Today's Wall Street Journal reports that the IRS estimates unpaid taxes at roughly $290 billion. That's nearly enough to close the budget deficit on its own if it were collected, without any changes in government policy. Whatever your views on taxation, it is grossly unjust for some people to break the law and let the tab fall more heavily on their fellow citizens. Yet our present system of taxation relies heavily on self-reporting; tax fraud can be discovered in individual cases, but it seems impossible to halt entirely.
Meanwhile, we are moving more and more in the direction of two loosely-connected economies: a cash economy and a cashless economy which runs on electronic transactions. The cash economy is largely the province of lawbreakers of one sort or another, whether it be those who want to avoid what they consider excessive taxation of otherwise-legal activities, or those who actually make and spend their money illegally. The cashless economy as it presently functions can be incredibly convenient for users but often has unreasonable transaction costs, especially for businesses. (For example, here are the fees paid by the merchant for each Visa transaction.)
Additionally, the proliferation of payment schemes can make recordkeeping and budgeting far too complicated. This is compounded by the sloppiness with which most people manage their money in any event. We as a society depend too much on high-interest credit for our own good, and people far too easily waste their money on frivolous expenses. A daily visit to Starbucks (assuming $3 a day) will set you back $1000 per year. That same money in an investment account could secure your eventual retirement.
Even with the growth in electronic funds transfers, cash has refused to die. This is primarily because individuals have had no convenient way to accept electronic payments. It is hard to match the ease of digging into your pocket for a few bucks. Yet this competitive advantage is beginning to disappear. Paypal, for example, allows low-volume transactions for free. Admittedly the process is still relatively clunky, but that is merely a matter of improving the interface. I could easily imagine someone writing a macro for a cheap handheld internet device that could make Paypal transfers as quick as credit-card transactions are today.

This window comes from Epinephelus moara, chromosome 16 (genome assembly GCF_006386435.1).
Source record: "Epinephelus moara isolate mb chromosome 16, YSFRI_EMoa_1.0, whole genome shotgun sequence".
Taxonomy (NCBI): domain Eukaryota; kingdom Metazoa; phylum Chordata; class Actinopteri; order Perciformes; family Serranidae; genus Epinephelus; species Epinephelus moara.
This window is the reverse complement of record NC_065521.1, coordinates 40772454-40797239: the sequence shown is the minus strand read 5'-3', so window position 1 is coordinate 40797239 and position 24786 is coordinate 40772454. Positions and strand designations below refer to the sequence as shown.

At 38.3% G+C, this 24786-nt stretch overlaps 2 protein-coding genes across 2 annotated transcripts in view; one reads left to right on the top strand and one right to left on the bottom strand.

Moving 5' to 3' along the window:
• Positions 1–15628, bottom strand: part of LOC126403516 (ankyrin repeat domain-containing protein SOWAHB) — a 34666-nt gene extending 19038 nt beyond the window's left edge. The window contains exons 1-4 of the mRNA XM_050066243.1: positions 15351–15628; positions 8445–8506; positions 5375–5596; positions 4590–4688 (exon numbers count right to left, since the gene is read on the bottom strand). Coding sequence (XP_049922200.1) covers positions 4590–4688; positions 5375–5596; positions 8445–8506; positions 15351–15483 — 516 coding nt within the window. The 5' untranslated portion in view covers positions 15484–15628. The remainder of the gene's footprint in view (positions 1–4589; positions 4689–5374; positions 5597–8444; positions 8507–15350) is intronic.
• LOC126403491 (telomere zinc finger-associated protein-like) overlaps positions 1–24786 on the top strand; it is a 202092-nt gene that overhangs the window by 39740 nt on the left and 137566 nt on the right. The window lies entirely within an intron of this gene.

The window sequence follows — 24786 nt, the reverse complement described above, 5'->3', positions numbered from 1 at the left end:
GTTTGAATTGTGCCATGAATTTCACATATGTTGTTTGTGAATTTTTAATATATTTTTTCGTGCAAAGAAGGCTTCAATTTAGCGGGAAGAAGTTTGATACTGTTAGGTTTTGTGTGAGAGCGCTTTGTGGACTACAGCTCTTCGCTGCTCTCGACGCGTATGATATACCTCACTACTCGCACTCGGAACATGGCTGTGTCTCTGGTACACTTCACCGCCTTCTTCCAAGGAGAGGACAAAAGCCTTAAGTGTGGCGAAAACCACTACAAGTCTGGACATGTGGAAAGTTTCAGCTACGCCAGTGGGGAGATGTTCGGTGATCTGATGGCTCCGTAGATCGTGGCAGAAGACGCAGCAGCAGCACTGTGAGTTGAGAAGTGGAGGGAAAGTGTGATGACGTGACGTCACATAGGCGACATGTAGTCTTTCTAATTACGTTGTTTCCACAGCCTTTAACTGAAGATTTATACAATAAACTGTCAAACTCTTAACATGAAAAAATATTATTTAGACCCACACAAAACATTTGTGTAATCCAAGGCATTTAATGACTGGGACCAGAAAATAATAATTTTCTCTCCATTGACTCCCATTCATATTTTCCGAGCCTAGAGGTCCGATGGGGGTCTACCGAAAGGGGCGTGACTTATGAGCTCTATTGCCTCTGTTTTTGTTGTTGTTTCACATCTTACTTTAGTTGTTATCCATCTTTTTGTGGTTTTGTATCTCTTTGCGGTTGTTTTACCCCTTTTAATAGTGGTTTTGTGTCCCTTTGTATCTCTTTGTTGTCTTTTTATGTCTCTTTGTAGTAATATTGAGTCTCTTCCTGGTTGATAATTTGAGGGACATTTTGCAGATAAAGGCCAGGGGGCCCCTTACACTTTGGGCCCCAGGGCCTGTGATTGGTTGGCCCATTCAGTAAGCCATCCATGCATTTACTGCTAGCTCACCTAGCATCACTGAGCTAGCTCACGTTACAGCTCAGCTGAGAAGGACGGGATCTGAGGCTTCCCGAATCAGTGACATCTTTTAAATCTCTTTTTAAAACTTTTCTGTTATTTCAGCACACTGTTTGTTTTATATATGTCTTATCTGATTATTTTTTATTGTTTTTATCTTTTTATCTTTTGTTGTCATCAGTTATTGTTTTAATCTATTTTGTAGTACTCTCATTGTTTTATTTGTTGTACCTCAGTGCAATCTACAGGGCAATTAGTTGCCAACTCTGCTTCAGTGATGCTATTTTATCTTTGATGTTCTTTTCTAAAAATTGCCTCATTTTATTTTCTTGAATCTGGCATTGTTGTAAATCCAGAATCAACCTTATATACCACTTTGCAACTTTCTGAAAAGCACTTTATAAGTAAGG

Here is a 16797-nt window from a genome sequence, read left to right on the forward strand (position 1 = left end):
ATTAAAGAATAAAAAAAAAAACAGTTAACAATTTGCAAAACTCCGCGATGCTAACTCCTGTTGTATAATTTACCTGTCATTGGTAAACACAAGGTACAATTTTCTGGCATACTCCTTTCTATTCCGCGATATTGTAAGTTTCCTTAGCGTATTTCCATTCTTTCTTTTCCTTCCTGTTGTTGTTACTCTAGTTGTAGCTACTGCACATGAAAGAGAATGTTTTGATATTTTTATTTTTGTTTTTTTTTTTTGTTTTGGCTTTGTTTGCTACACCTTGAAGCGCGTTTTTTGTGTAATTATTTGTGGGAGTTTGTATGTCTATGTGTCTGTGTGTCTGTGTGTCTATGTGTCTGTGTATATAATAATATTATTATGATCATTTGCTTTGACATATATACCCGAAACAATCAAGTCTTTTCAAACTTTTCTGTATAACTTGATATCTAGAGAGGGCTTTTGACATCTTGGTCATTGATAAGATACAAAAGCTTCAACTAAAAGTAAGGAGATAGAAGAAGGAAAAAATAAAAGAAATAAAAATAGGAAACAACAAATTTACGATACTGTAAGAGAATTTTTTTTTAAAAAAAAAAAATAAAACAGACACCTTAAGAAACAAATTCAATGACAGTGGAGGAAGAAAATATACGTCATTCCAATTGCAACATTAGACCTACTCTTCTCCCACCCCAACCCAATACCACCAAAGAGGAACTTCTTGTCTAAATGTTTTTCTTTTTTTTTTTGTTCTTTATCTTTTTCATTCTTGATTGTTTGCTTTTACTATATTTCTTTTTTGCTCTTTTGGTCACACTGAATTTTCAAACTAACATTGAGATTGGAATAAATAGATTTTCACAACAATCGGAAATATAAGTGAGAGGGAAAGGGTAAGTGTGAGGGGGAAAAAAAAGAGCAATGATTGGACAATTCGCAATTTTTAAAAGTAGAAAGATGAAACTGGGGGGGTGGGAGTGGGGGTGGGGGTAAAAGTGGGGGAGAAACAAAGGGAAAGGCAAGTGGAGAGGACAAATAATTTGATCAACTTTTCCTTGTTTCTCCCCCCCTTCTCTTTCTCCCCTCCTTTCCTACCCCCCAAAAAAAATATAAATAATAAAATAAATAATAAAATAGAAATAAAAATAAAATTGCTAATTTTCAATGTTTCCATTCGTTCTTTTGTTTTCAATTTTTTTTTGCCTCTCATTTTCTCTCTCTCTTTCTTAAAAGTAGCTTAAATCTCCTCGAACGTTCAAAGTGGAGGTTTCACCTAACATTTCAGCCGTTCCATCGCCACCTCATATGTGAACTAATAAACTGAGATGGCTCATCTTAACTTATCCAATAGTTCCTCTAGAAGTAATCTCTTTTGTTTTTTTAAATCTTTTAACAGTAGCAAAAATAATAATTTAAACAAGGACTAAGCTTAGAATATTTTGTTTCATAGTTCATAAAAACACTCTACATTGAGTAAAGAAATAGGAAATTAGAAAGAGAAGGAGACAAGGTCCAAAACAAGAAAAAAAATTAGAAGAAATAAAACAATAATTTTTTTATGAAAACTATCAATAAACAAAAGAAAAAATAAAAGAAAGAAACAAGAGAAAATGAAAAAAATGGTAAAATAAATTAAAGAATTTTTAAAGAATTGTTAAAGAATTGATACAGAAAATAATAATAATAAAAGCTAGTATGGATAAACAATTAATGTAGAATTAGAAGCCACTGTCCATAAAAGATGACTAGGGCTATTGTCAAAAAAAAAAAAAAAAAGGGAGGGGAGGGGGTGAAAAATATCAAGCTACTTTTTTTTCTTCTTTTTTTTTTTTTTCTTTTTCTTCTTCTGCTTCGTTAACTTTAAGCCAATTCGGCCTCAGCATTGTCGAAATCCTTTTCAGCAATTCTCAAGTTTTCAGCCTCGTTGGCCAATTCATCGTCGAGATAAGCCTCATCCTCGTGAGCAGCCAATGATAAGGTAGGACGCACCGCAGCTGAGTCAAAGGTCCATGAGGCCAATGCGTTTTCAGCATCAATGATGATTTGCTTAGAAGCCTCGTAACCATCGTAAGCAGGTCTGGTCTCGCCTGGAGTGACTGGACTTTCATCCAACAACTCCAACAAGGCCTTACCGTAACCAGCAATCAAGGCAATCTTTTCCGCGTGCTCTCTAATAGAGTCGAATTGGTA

Governments have a large interest in eliminating cash altogether. If all transactions were electronic, they could be routed through a central government clearinghouse, giving a government realtime data on all transactions using that currency. Aside from the obvious uses for taxation, a record of transactions could also be used to generate economic data, detect and prosecute monetary crimes, or (more ominously) to exert control over citizens by regulating how they can make and spend their money. (Such a scenario is a favorite bugbear of gold-afficionados and black-helicoper types. That does not make it any less plausible.)
Some may argue that governments have no right to control people's money in this way, saying that it represents a dangerous infraction on property rights. Perhaps; on the other hand, money is issued by governments to serve as a symbol for value. It is a crime to deface Federal Reserve Notes; in a real sense, governments never give up ownership of their currencies. Citizens are permitted to use government property as a medium for exchange. A parallel can be drawn with public roads and the like.
It is doubtful that electronic currencies and a centralized clearinghouse would be any greater an infringement of property rights and privacy than our current system. Governments can freeze bank accounts or confiscate cash; governments can demand financial records from banks or investment professionals. The only difference is one of efficiency. In a centralized system, there can be no hope of escaping government scrutiny. But that can work to our benefit, if property crimes and tax evasion are curtailed, and if transaction costs for electronic currencies went down. Additionally, proper recordkeeping would become trivially easy. A large segment of the parasite economy (not in a derogatory sense, just in the sense that tax preparers et cetera add little value to the larger economy) would become obsolete.
In all likelihood, a parallel economy based on barter and private currencies would arise. There are some small moves towards such a system already. But criminals who use such things (as opposed to private citizens worried about government control) would lose their easy interface to the legitimate economy, once anonymous cash is replaced. It becomes more difficult to benefit from your crimes safely.
The question now becomes whether such a system is cost-effective, and how governments who use such a system can be prevented from turning it into a tool for oppression. But if sourced transactions allow us to nearly close the deficit, we should at least take a closer look. (Whether politicians can resist spending beyond their means regardless is another problem.)